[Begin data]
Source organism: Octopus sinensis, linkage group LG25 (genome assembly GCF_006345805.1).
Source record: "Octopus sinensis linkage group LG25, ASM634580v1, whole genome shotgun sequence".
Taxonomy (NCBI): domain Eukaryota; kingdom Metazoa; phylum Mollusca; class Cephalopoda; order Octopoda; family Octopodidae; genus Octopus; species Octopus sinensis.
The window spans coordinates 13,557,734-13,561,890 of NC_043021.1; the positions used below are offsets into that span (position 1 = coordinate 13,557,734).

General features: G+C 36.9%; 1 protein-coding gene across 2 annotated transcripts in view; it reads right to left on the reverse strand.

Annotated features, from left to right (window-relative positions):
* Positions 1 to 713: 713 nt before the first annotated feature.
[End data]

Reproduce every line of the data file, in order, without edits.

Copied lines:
Source organism: Octopus sinensis, linkage group LG25 (genome assembly GCF_006345805.1).
Source record: "Octopus sinensis linkage group LG25, ASM634580v1, whole genome shotgun sequence".
Taxonomy (NCBI): domain Eukaryota; kingdom Metazoa; phylum Mollusca; class Cephalopoda; order Octopoda; family Octopodidae; genus Octopus; species Octopus sinensis.
The window spans coordinates 13,557,734-13,561,890 of NC_043021.1; the positions used below are offsets into that span (position 1 = coordinate 13,557,734).

General features: G+C 36.9%; 1 protein-coding gene across 2 annotated transcripts in view; it reads right to left on the reverse strand.

Annotated features, from left to right (window-relative positions):
* Positions 1 to 713: 713 nt before the first annotated feature.